Thereafter, as shown in FIG. 40D, the motor of the first driving portion 223B is driven so as to move the second resist nozzle 212 b in the X direction and coat the second resist S2 on the front surface of the polyvinyl alcohol layer RP. Since the other steps of the present embodiment are almost the same as those of the foregoing embodiment, their description will be omitted.

According to the present embodiment, a substrate G on which first resist S1 and second resist S2 that exposure-react with first exposure energy E1 and second exposure energy E2 (E2=0.5 E1 to 0.7 E1) are coated in the order can be obtained. Thus, in a half-exposure region F that is half-exposed, an exposure reaction of the first resist layer R1 and an exposure reaction of the resist layer R2 can be separated. Thus, the uniformity of the thickness of a residual film of the developed resists can be improved.

According to the present embodiment, after the first resist layer R1 is formed before the second resist layer R2 is formed, a polyvinyl alcohol layer RP is formed. Thus, the polyvinyl alcohol layer RP prevents the first resist layer R1 and the second resist S2 from being mixed.

According to the present embodiment, when the first resist S1 and the second resist S2 are coated, the resist nozzle 212 is moved in the X direction. Thus, when a resist is coated on a substrate, it is not necessary to rotate the substrate. As a result, since the rotating mechanism 223D can be omitted, the cost of the resist coating process unit (CT) can be reduced.

According to the present embodiment, the resist coating process unit (CT) has a drying nozzle 217 a. The drying nozzle 217 a is capable of drying the front surface of the first resist S1. Thus, the second resist S2 can be coated on the front surface of the dried first resist layer R1. As a result, the first resist layer R1 and the second resist S2 can be prevented from being mixed.

The present invention is not limited to the foregoing embodiments. Instead, various modifications are available.

According to the present embodiment, air is supplied by the drying nozzle 217 a so as to dry the first resist S1 coated on the substrate G. Alternatively, while a heater (not shown) is being moved along the guide rails 248, the substrate G may be dried thereby. Alternatively, the inner pressure of the resist coating process unit (CT) may be reduced by a pump (not shown) and the resist may be dried through the drying nozzle 217 a under reduced pressure. In this case, a drying process can be effectively performed for the resist.

According to the foregoing embodiment, a polyvinyl alcohol layer RP is formed on the front surface of the first resist layer R1. Alternatively, HMDS gas may be sprayed on the front surface of the first resist layer R1 so as to perform a hydrophobic process for the first resist layer R1 instead of forming the polyvinyl alcohol layer RP. In this case, the first resist layer R1 and the second resist S2 can be prevented form being mixed. Such a spraying process may be performed by for example the adhesion process unit (TB) 264 shown in FIG. 32.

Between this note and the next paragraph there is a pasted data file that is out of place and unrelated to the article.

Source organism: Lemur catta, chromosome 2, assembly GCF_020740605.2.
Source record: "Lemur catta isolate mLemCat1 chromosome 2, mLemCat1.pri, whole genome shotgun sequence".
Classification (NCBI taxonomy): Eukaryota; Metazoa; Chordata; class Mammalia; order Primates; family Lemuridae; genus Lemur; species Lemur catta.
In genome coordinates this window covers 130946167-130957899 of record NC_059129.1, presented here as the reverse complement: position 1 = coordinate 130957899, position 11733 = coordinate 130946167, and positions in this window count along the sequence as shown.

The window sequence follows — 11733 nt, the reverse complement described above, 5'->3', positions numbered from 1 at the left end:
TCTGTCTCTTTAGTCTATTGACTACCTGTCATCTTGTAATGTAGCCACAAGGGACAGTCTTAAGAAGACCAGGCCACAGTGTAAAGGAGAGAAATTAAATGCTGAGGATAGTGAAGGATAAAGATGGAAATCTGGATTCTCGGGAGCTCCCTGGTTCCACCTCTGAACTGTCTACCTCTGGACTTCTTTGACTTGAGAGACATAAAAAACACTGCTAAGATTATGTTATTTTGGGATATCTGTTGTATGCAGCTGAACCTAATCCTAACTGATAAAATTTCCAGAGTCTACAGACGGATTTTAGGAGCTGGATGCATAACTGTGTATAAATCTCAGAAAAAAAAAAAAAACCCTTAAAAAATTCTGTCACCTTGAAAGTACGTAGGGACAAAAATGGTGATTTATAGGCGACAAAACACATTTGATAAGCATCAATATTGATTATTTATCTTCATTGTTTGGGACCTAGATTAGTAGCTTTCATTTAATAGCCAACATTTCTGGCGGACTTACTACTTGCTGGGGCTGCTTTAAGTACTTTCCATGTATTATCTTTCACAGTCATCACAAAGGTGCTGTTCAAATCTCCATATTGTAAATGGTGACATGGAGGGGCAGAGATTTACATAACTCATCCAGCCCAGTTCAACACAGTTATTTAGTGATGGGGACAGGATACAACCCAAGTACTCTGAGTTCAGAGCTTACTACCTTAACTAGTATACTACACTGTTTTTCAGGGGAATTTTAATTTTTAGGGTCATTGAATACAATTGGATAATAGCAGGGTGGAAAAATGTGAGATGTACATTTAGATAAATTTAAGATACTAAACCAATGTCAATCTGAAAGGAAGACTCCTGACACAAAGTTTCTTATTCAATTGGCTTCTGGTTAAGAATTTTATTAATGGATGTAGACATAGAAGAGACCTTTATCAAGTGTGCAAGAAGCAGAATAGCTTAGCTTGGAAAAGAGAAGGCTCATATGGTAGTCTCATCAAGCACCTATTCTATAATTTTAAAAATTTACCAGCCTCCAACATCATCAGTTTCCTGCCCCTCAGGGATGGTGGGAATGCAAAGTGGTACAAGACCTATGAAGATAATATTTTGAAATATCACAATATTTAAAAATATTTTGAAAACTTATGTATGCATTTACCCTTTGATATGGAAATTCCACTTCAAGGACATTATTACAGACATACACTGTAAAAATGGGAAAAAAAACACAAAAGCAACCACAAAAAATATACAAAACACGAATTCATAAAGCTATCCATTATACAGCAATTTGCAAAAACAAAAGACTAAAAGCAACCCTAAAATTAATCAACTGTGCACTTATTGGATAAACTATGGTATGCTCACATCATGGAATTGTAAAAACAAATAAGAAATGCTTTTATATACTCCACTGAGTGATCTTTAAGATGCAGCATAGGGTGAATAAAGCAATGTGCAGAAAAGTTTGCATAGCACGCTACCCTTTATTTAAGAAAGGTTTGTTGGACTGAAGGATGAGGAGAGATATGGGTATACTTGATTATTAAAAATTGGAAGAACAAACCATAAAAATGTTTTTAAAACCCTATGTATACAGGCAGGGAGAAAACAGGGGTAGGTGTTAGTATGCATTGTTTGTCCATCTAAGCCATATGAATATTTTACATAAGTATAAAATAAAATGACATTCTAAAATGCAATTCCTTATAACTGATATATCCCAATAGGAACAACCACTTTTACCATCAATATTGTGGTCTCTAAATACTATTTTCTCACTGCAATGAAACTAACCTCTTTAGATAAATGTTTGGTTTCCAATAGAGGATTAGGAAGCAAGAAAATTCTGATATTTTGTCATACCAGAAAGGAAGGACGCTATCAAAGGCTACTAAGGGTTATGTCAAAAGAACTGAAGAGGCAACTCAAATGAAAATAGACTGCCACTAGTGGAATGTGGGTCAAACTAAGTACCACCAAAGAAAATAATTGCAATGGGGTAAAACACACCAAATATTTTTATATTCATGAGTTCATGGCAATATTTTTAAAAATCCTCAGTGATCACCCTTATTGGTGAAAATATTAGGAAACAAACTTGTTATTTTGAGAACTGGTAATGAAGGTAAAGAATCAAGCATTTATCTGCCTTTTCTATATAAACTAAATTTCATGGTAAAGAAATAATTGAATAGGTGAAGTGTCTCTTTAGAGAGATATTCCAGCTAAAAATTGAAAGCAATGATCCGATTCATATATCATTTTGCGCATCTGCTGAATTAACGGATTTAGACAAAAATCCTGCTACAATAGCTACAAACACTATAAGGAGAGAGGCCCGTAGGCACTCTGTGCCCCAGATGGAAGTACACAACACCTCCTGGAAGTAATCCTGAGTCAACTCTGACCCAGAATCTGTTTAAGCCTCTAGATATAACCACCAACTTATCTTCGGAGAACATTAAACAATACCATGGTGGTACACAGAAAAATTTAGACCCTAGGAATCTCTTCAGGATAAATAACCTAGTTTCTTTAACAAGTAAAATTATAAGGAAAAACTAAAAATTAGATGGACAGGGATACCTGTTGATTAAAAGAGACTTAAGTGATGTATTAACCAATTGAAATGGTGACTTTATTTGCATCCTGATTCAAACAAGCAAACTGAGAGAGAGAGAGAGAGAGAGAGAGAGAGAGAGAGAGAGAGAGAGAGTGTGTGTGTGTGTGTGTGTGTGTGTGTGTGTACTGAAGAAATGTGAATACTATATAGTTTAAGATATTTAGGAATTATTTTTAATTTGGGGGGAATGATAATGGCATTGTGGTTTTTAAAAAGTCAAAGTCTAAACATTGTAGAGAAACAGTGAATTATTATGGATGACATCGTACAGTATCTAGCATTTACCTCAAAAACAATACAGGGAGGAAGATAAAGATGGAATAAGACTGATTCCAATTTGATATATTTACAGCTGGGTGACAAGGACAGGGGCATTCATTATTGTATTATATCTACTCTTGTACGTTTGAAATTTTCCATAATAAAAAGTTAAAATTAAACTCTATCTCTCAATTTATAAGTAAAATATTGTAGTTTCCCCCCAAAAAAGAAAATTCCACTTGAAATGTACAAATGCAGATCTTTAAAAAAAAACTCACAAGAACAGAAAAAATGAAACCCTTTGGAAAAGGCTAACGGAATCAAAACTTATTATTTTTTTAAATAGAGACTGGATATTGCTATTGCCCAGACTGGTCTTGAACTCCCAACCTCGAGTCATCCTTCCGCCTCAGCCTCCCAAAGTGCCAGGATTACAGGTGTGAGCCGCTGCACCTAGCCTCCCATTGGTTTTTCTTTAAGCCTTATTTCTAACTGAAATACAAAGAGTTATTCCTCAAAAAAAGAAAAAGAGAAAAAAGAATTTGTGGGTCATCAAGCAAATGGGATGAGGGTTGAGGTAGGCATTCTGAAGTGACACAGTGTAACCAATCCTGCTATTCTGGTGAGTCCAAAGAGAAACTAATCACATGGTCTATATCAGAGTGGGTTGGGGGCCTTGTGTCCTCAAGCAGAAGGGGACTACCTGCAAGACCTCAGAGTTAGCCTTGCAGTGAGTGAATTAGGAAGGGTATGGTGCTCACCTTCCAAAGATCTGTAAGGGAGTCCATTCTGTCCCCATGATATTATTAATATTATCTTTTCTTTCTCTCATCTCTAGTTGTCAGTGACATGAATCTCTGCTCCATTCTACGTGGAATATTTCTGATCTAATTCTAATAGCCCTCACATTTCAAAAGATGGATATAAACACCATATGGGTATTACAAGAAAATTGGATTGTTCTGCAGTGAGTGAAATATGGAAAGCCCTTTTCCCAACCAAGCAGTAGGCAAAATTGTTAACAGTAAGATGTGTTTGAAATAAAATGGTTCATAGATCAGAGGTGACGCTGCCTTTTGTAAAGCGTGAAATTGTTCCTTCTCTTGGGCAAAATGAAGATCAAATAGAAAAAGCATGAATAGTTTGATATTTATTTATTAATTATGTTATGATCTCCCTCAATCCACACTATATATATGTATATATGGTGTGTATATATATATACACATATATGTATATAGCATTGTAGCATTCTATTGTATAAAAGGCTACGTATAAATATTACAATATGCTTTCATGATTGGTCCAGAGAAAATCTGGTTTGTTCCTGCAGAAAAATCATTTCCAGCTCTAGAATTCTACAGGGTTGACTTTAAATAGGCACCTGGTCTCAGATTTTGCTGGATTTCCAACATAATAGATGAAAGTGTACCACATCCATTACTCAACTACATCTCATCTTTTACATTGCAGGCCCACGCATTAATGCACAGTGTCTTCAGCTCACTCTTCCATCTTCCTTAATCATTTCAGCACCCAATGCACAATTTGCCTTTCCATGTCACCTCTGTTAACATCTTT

As described above, according to the present invention, since an exposure reaction of a first resist and an exposure reaction of a second resist are separated, the uniformity of a residual film of half-exposed resists can be improved.

Although the present invention has been shown and described with respect to a best mode embodiment thereof, it should be understood by those skilled in the art that the foregoing and various other changes, omissions, and additions in the form and detail thereof may be made therein without departing from the spirit and scope of the present invention.

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Referenced by
Citing PatentFiling datePublication dateApplicantTitle
US8262301 *Dec 9, 2010Sep 11, 2012Inotera Memories, Inc.Developer spraying device for reducing usage quantity of developer
US20120033191 *Dec 9, 2010Feb 9, 2012Inotera Memories, Inc.Developer spraying device for reducing usage quantity of developer
Classifications
U.S. Classification118/52, 118/16, 396/611, 396/604
International ClassificationG03F7/20, G03F7/00, G03D5/00, H01L21/027, H01L21/00, B05C11/10, G03F7/16
Cooperative ClassificationH01L21/6715, G03F7/2022, G03F7/168, H01L21/67178, H01L21/67173
European ClassificationH01L21/67S2V, H01L21/67S2Z2V, H01L21/67S2Z2L, G03F7/16Z, G03F7/20B
Legal Events
DateCodeEventDescription
Aug 13, 2013FPExpired due to failure to pay maintenance fee
Effective date: 20130623
Jun 23, 2013LAPSLapse for failure to pay maintenance fees
Feb 4, 2013REMIMaintenance fee reminder mailed
Dec 16, 2003ASAssignment
Owner name: TOKYO ELECTRON LIMITED, JAPAN
Free format text: ASSIGNMENT OF ASSIGNORS INTEREST;ASSIGNORS:SHIRAISHI, MASATOSHI;NAKAMA, MASATSUGU;TAKAMORI, HIDEYUKI;REEL/FRAME:014812/0279;SIGNING DATES FROM 20031029 TO 20031107